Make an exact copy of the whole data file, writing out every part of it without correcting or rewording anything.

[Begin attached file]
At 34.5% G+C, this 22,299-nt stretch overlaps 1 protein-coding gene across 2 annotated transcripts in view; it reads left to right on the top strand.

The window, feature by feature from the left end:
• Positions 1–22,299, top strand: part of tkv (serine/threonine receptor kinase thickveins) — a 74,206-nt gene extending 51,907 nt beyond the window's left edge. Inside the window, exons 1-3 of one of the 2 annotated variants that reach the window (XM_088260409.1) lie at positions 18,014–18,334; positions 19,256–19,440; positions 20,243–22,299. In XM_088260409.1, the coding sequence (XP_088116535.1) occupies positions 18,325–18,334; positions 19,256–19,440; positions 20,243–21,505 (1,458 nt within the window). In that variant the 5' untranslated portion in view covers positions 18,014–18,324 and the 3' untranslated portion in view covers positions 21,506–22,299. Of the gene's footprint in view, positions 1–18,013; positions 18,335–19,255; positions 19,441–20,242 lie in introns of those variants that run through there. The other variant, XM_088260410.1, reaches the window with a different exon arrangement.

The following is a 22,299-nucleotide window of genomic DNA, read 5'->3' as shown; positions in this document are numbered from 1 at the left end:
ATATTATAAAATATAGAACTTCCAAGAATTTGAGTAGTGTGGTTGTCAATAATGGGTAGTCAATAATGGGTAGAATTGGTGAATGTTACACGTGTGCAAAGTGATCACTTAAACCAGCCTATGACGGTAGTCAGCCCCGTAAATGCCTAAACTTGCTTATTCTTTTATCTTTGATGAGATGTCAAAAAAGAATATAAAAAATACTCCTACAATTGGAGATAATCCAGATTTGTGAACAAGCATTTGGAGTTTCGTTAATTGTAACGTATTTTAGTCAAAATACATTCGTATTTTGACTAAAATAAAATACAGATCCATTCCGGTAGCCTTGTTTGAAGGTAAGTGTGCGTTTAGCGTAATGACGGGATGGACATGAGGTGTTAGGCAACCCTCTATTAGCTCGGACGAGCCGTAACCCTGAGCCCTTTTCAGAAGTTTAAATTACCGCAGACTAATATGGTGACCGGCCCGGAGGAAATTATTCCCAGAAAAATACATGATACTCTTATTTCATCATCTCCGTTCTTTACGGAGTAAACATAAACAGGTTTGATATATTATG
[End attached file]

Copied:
At 34.5% G+C, this 22,299-nt stretch overlaps 1 protein-coding gene across 2 annotated transcripts in view; it reads left to right on the top strand.

The window, feature by feature from the left end:
• Positions 1–22,299, top strand: part of tkv (serine/threonine receptor kinase thickveins) — a 74,206-nt gene extending 51,907 nt beyond the window's left edge. Inside the window, exons 1-3 of one of the 2 annotated variants that reach the window (XM_088260409.1) lie at positions 18,014–18,334; positions 19,256–19,440; positions 20,243–22,299. In XM_088260409.1, the coding sequence (XP_088116535.1) occupies positions 18,325–18,334; positions 19,256–19,440; positions 20,243–21,505 (1,458 nt within the window). In that variant the 5' untranslated portion in view covers positions 18,014–18,324 and the 3' untranslated portion in view covers positions 21,506–22,299. Of the gene's footprint in view, positions 1–18,013; positions 18,335–19,255; positions 19,441–20,242 lie in introns of those variants that run through there. The other variant, XM_088260410.1, reaches the window with a different exon arrangement.

The following is a 22,299-nucleotide window of genomic DNA, read 5'->3' as shown; positions in this document are numbered from 1 at the left end:
ATATTATAAAATATAGAACTTCCAAGAATTTGAGTAGTGTGGTTGTCAATAATGGGTAGTCAATAATGGGTAGAATTGGTGAATGTTACACGTGTGCAAAGTGATCACTTAAACCAGCCTATGACGGTAGTCAGCCCCGTAAATGCCTAAACTTGCTTATTCTTTTATCTTTGATGAGATGTCAAAAAAGAATATAAAAAATACTCCTACAATTGGAGATAATCCAGATTTGTGAACAAGCATTTGGAGTTTCGTTAATTGTAACGTATTTTAGTCAAAATACATTCGTATTTTGACTAAAATAAAATACAGATCCATTCCGGTAGCCTTGTTTGAAGGTAAGTGTGCGTTTAGCGTAATGACGGGATGGACATGAGGTGTTAGGCAACCCTCTATTAGCTCGGACGAGCCGTAACCCTGAGCCCTTTTCAGAAGTTTAAATTACCGCAGACTAATATGGTGACCGGCCCGGAGGAAATTATTCCCAGAAAAATACATGATACTCTTATTTCATCATCTCCGTTCTTTACGGAGTAAACATAAACAGGTTTGATATATTATG